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Attorney Question Of The Month

Last month, we asked our affiliated attorneys about warrantless searches, receiving so many responses that we continue the topic this month, with answers to this question:

Following the house-to-house searches law enforcement conducted after the Boston Marathon attack, a lot of Network members emailed to ask if they could deny police entry into a home or vehicle under emergency conditions. Absent a search warrant, do citizens have a right to deny law enforcement entry into their home? How do you recommend that the average armed citizen invoke their rights if they wish to prevent a warrantless search of their premises?

Bruce Finlay
Bruce Finlay Attorney at Law
P.O. Box 3, Shelton, WA 98584
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The general rule under the Fourth Amendment is that warrantless searches are per se unreasonable, and therefore unconstitutional. But, there are a number of exceptions to the warrant requirement. These exceptions are narrowly drawn and jealously guarded, in order to keep the exceptions from swallowing the rule.

The exceptions include hot pursuit and exigent circumstances, which some lawyers argue would apply in the Boston situation. I disagree for the following reasons. The hot pursuit exception, also sometimes called fresh pursuit, provides that the police may enter the premises where they suspect a crime has been committed or a violent suspect will be found without a warrant when delay would endanger their lives or the lives of others and lead to the escape of the alleged perpetrator. But it is highly doubtful to me that it would apply in the Boston situation, because the police had no idea into which house, if any, the suspect had fled.

But, even though the law most probably does not support the home searches, under the circumstances, this would be a difficult decision for a judge to make.

Judges are as human as anyone else, and many people have been disappointed in judicial decisions after standing firm on what they justifiably believed were their constitutional rights. Moreover, at the time of the search, it would be almost impossible for the homeowner to know whether the police had probable cause to believe the suspect was in his or her house, even if the homeowner knew he was not.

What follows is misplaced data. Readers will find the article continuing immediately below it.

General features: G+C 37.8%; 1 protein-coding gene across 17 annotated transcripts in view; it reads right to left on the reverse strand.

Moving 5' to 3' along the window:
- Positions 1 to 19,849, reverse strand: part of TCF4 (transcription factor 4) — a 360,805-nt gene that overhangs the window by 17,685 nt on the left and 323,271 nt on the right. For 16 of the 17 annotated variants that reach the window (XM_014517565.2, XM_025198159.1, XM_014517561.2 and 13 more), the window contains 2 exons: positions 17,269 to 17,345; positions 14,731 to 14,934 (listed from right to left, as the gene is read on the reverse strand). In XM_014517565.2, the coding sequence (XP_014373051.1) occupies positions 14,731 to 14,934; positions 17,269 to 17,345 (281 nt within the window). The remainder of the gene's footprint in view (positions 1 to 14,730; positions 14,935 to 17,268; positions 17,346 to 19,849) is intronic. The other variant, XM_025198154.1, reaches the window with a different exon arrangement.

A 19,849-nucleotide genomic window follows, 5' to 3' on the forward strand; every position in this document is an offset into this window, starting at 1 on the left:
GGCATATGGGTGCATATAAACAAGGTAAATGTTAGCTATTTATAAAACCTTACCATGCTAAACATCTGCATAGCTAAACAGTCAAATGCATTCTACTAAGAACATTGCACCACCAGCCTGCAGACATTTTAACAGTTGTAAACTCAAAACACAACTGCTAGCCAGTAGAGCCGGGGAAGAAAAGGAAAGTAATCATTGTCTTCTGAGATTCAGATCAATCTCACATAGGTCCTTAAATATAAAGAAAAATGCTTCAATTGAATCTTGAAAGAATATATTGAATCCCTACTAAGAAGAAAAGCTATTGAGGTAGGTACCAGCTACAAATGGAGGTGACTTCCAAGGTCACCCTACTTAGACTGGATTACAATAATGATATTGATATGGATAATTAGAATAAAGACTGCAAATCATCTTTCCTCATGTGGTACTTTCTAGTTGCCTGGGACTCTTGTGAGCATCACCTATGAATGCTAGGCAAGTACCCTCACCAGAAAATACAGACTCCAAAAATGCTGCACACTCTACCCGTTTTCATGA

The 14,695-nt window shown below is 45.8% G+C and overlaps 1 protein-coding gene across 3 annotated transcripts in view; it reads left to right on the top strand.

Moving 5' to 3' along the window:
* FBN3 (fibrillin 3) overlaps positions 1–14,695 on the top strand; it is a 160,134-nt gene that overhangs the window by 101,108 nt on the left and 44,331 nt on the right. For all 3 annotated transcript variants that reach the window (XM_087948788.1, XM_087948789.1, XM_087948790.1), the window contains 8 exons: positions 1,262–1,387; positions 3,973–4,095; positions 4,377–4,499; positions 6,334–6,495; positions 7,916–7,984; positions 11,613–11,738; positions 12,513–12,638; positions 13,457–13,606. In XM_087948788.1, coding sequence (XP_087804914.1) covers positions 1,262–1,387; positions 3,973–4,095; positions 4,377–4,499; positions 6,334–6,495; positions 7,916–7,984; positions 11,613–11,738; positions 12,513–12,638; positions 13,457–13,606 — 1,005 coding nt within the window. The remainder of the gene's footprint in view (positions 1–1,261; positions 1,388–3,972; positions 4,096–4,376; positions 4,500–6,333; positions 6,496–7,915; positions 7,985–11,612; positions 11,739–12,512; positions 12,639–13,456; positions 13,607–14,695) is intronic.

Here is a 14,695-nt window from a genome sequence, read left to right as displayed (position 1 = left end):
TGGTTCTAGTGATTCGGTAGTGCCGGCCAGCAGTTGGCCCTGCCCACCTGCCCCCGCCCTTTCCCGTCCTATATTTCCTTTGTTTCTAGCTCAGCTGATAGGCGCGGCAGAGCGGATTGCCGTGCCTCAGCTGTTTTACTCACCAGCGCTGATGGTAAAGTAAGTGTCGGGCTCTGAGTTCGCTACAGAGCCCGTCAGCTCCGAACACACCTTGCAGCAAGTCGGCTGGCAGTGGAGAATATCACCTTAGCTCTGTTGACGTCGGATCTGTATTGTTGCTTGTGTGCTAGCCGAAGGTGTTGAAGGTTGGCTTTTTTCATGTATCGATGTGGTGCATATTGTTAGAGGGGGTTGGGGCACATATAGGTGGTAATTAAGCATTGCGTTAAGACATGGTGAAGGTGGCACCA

Exigent circumstances allows police to search without a warrant if all of the circumstances known to the officers at the time would cause a reasonable person to believe that entry or search was necessary to prevent physical harm to the officers or other persons, prevent the destruction or concealment of evidence, prevent the escape of a suspect, or give immediate aid to a person within the area to be searched and there is insufficient time to obtain a search warrant. A search warrant requires probable cause, which must be individualized. In other words, the police must have facts or circumstances sufficient to cause a person of reasonable caution to believe that the place being searched is where the suspect will be found. While there was arguably an emergency in Boston, the police had no apparent idea where the suspect was; in other words, no individualized probable cause.

Now the hard part: If you deny entry, the police may come in anyway if they consider it important enough to do so or if they believe they have the right to come in and search. If you resist their entry, they may use force and you may get injured or charged with obstructing law enforcement or even assault on an officer; at the very least you will delay the police search. You are generally not entitled to use force to repel an unlawful police entry under the law of many states, unless you have solid grounds to believe you are about to be injured by the police.